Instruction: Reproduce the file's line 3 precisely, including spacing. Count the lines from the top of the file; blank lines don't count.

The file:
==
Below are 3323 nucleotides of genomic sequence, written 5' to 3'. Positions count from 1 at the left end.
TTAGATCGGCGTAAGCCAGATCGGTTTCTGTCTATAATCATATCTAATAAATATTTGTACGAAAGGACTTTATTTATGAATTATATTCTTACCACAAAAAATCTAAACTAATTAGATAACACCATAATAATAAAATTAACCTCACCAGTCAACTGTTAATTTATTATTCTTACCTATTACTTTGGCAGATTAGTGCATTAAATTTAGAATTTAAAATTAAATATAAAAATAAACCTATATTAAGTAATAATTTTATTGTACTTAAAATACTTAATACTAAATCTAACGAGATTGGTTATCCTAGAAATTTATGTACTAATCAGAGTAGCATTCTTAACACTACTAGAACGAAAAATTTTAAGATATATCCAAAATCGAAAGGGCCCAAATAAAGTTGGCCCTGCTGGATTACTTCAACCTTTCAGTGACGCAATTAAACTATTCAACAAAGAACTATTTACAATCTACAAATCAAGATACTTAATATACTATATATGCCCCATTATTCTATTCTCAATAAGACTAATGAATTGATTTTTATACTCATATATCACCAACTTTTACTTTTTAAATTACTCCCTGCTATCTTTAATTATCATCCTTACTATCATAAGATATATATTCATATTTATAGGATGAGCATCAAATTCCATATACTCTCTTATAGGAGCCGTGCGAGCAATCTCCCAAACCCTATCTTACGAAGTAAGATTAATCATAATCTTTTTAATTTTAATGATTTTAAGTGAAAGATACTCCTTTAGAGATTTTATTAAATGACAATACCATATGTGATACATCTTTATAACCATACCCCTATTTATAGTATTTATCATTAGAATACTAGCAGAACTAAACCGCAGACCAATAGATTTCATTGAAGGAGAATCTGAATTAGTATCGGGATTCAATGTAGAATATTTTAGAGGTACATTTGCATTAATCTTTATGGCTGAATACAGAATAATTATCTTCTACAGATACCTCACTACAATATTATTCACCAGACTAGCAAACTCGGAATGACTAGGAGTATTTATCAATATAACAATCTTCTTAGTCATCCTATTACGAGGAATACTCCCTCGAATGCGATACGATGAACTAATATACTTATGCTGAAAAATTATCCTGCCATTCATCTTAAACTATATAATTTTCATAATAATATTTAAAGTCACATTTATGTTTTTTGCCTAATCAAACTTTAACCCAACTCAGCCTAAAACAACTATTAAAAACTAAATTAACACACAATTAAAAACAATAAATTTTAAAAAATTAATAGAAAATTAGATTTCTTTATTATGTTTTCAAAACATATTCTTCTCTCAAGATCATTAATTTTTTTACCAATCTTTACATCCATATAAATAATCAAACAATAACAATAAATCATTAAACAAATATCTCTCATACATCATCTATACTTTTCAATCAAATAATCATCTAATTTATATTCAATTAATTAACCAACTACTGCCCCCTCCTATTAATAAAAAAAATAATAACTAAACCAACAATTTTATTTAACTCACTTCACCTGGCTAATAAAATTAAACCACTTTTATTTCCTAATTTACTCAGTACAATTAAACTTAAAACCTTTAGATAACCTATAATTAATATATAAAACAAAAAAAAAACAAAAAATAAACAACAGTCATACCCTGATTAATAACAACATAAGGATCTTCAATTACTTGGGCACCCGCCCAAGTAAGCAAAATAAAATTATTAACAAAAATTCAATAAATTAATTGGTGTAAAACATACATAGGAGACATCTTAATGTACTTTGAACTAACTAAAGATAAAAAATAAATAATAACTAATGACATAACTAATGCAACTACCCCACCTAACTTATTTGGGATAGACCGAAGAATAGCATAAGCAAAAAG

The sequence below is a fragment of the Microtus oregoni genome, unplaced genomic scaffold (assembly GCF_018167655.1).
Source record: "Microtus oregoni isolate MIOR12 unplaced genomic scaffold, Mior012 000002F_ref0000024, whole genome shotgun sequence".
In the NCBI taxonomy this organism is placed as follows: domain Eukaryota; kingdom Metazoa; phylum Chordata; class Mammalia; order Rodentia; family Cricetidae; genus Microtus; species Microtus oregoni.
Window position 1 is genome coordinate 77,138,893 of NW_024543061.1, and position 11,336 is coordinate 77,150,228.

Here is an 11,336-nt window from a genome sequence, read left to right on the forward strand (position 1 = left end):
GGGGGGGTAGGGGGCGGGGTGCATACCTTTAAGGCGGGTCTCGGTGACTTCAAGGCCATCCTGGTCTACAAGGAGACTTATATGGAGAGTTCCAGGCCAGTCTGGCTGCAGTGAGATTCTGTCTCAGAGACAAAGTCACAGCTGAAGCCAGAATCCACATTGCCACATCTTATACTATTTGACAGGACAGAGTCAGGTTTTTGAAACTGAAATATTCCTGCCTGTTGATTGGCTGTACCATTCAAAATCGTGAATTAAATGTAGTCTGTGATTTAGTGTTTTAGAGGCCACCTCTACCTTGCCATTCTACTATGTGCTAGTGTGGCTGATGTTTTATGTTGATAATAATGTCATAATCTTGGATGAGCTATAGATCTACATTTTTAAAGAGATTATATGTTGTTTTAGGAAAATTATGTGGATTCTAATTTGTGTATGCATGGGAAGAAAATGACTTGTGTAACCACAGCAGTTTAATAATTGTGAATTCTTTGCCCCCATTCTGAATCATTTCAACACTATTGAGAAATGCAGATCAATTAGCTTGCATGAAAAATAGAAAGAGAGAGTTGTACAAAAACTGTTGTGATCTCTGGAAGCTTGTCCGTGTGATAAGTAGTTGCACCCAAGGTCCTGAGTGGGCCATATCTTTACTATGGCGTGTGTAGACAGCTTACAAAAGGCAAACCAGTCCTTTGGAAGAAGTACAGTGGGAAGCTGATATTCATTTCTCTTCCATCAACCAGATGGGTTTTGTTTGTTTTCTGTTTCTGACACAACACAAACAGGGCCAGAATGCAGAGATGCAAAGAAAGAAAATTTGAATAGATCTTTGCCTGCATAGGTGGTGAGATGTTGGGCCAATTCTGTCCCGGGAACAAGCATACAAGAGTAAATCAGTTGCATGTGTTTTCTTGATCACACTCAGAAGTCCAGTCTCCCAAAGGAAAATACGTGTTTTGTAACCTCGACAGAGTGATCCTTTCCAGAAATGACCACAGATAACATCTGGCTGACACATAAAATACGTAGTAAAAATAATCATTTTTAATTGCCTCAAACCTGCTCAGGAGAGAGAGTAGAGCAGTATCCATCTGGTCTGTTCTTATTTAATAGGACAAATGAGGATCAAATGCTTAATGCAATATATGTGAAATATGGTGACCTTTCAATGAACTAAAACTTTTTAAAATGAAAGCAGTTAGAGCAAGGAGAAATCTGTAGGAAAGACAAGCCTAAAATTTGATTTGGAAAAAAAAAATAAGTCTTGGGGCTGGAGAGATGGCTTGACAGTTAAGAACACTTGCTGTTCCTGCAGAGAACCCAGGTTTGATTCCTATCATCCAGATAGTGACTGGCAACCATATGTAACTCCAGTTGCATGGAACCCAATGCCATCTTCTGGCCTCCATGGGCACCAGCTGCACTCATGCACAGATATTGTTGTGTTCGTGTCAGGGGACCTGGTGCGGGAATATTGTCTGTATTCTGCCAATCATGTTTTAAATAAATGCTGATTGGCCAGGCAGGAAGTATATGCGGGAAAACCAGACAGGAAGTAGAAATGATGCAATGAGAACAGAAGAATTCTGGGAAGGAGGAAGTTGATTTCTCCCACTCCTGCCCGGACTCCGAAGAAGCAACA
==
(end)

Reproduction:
The sequence below is a fragment of the Microtus oregoni genome, unplaced genomic scaffold (assembly GCF_018167655.1).